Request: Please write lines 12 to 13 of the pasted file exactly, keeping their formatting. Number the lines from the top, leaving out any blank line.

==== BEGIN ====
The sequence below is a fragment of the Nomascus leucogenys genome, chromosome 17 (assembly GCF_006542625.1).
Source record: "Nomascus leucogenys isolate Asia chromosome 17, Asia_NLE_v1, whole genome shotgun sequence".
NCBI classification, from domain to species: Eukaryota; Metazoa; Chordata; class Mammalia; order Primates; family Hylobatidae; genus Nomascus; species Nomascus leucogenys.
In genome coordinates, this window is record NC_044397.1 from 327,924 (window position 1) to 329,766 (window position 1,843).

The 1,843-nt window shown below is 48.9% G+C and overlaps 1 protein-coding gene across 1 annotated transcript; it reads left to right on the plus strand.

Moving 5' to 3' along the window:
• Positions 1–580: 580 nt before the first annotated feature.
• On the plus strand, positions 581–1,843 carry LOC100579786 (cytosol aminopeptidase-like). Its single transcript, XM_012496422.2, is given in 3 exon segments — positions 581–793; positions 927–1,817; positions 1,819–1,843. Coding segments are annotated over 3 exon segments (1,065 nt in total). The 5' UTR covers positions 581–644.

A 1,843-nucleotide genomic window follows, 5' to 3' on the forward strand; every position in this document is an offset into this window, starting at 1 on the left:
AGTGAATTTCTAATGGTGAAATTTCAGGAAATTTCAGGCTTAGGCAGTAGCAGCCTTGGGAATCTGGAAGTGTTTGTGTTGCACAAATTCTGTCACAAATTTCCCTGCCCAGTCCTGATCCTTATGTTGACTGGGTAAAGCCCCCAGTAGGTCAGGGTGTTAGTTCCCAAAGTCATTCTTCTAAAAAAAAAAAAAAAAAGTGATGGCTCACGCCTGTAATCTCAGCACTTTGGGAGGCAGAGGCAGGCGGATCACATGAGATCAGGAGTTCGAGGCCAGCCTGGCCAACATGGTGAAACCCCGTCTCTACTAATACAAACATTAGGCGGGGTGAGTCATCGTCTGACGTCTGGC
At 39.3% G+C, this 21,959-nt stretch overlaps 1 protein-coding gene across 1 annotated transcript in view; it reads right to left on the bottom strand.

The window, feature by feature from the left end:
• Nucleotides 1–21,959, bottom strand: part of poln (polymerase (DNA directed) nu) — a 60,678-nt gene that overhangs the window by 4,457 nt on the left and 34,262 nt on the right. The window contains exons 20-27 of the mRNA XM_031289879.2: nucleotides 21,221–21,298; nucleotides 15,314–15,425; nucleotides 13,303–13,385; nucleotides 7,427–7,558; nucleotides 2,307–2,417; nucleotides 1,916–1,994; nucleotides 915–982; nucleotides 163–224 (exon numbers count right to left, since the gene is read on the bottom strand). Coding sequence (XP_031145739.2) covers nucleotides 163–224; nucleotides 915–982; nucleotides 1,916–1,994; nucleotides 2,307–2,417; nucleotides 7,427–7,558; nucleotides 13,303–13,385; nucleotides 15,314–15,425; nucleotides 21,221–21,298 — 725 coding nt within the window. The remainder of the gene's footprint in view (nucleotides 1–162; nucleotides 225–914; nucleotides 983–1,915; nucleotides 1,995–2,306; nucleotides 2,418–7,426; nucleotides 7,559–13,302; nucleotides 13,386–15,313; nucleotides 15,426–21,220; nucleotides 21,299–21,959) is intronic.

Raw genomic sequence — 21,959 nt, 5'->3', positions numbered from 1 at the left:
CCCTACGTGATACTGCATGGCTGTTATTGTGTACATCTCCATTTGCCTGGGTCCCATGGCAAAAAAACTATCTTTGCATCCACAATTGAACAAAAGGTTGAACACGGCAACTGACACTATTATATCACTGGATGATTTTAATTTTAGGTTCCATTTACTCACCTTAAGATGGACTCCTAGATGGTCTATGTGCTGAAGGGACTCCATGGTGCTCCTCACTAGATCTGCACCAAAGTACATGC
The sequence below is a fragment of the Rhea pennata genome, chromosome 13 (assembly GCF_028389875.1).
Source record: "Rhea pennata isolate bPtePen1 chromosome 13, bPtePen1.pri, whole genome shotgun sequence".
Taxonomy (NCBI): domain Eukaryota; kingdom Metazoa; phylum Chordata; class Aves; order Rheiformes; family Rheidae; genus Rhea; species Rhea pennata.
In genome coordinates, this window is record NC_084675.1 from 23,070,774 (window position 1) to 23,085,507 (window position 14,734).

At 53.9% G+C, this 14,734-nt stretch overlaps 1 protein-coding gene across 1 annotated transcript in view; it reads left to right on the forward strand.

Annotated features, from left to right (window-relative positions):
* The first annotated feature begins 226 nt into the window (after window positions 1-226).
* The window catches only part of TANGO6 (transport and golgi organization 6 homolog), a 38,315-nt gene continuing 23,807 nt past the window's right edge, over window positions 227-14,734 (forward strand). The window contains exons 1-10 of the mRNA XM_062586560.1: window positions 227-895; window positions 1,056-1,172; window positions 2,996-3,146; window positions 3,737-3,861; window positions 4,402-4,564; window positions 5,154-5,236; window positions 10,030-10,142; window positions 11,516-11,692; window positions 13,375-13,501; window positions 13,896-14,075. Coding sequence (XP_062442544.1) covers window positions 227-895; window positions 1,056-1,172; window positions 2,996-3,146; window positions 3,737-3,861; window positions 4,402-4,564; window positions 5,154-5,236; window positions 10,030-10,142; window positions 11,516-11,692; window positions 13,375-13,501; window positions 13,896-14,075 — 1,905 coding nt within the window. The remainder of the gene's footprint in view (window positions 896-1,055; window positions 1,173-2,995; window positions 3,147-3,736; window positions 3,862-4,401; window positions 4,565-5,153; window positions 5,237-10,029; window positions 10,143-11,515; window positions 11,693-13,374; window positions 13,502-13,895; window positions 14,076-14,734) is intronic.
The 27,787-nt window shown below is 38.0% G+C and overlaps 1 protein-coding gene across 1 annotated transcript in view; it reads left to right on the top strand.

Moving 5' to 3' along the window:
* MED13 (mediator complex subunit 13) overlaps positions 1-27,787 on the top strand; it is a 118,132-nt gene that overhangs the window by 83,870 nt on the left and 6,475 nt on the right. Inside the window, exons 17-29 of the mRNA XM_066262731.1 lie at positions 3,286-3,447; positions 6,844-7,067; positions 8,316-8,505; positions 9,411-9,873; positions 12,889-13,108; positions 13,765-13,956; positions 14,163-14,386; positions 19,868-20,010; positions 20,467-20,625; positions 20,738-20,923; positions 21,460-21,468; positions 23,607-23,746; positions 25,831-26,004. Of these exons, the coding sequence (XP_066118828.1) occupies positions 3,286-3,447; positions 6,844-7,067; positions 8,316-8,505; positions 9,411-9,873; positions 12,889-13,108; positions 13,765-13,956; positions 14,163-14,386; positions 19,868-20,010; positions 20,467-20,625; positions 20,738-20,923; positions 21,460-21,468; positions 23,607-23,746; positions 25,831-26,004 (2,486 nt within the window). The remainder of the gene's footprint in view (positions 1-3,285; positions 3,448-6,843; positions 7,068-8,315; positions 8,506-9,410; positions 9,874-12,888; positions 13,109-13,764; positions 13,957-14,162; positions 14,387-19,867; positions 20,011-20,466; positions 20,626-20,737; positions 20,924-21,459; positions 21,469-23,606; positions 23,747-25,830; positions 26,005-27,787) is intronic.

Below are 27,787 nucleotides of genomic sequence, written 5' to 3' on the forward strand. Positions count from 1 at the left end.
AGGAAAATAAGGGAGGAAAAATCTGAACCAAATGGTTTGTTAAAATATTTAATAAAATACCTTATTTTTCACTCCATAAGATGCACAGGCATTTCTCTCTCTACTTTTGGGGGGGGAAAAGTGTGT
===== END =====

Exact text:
The window, feature by feature from the left end:
• Nucleotides 1–21,959, bottom strand: part of poln (polymerase (DNA directed) nu) — a 60,678-nt gene that overhangs the window by 4,457 nt on the left and 34,262 nt on the right. The window contains exons 20-27 of the mRNA XM_031289879.2: nucleotides 21,221–21,298; nucleotides 15,314–15,425; nucleotides 13,303–13,385; nucleotides 7,427–7,558; nucleotides 2,307–2,417; nucleotides 1,916–1,994; nucleotides 915–982; nucleotides 163–224 (exon numbers count right to left, since the gene is read on the bottom strand). Coding sequence (XP_031145739.2) covers nucleotides 163–224; nucleotides 915–982; nucleotides 1,916–1,994; nucleotides 2,307–2,417; nucleotides 7,427–7,558; nucleotides 13,303–13,385; nucleotides 15,314–15,425; nucleotides 21,221–21,298 — 725 coding nt within the window. The remainder of the gene's footprint in view (nucleotides 1–162; nucleotides 225–914; nucleotides 983–1,915; nucleotides 1,995–2,306; nucleotides 2,418–7,426; nucleotides 7,559–13,302; nucleotides 13,386–15,313; nucleotides 15,426–21,220; nucleotides 21,299–21,959) is intronic.